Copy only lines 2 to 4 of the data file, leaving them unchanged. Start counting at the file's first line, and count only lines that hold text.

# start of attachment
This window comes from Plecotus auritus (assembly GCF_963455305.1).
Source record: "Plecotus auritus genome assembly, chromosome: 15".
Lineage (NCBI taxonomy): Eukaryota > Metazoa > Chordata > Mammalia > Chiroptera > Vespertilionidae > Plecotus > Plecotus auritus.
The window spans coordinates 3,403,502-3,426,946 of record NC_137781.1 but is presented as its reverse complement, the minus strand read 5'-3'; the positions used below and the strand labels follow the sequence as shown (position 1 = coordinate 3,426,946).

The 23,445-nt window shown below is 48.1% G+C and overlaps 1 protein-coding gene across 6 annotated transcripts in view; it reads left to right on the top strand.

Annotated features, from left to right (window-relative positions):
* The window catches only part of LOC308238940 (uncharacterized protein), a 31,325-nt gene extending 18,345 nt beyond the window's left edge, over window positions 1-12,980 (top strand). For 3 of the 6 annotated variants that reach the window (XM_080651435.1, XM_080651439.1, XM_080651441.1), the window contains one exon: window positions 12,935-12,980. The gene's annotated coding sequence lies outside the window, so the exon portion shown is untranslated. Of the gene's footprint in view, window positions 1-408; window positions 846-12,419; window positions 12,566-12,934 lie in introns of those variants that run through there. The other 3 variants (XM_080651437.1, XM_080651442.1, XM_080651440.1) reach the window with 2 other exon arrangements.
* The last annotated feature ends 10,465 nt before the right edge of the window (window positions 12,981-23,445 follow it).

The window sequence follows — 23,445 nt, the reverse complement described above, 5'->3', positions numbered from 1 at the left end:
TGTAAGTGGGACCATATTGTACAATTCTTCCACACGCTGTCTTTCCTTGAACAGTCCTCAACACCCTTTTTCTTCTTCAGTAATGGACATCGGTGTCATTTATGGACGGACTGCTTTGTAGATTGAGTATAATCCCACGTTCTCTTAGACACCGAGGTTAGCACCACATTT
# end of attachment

Source record: "Plecotus auritus genome assembly, chromosome: 15".
Lineage (NCBI taxonomy): Eukaryota > Metazoa > Chordata > Mammalia > Chiroptera > Vespertilionidae > Plecotus > Plecotus auritus.
The window spans coordinates 3,403,502-3,426,946 of record NC_137781.1 but is presented as its reverse complement, the minus strand read 5'-3'; the positions used below and the strand labels follow the sequence as shown (position 1 = coordinate 3,426,946).